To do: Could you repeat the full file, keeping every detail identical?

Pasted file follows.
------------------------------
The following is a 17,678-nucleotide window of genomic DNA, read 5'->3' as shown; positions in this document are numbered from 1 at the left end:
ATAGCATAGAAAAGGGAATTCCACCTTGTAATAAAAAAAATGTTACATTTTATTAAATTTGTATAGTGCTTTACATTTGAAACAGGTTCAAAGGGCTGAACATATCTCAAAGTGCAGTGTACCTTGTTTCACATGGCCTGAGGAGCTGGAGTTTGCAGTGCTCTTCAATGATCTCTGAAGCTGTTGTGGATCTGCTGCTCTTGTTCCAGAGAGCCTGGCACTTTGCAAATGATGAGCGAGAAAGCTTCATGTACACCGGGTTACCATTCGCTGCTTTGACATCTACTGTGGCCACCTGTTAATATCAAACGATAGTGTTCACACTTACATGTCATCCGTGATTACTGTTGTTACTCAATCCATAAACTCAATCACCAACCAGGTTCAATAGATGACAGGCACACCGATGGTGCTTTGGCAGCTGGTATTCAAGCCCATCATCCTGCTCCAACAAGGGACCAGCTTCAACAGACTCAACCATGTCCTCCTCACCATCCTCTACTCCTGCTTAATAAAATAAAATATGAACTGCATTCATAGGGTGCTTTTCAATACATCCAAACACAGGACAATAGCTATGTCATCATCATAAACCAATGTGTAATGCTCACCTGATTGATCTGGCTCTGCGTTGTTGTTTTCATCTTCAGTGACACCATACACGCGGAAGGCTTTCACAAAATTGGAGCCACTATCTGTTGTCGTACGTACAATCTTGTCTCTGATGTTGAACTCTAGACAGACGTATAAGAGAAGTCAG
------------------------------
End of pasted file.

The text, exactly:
The following is a 17,678-nucleotide window of genomic DNA, read 5'->3' as shown; positions in this document are numbered from 1 at the left end:
ATAGCATAGAAAAGGGAATTCCACCTTGTAATAAAAAAAATGTTACATTTTATTAAATTTGTATAGTGCTTTACATTTGAAACAGGTTCAAAGGGCTGAACATATCTCAAAGTGCAGTGTACCTTGTTTCACATGGCCTGAGGAGCTGGAGTTTGCAGTGCTCTTCAATGATCTCTGAAGCTGTTGTGGATCTGCTGCTCTTGTTCCAGAGAGCCTGGCACTTTGCAAATGATGAGCGAGAAAGCTTCATGTACACCGGGTTACCATTCGCTGCTTTGACATCTACTGTGGCCACCTGTTAATATCAAACGATAGTGTTCACACTTACATGTCATCCGTGATTACTGTTGTTACTCAATCCATAAACTCAATCACCAACCAGGTTCAATAGATGACAGGCACACCGATGGTGCTTTGGCAGCTGGTATTCAAGCCCATCATCCTGCTCCAACAAGGGACCAGCTTCAACAGACTCAACCATGTCCTCCTCACCATCCTCTACTCCTGCTTAATAAAATAAAATATGAACTGCATTCATAGGGTGCTTTTCAATACATCCAAACACAGGACAATAGCTATGTCATCATCATAAACCAATGTGTAATGCTCACCTGATTGATCTGGCTCTGCGTTGTTGTTTTCATCTTCAGTGACACCATACACGCGGAAGGCTTTCACAAAATTGGAGCCACTATCTGTTGTCGTACGTACAATCTTGTCTCTGATGTTGAACTCTAGACAGACGTATAAGAGAAGTCAG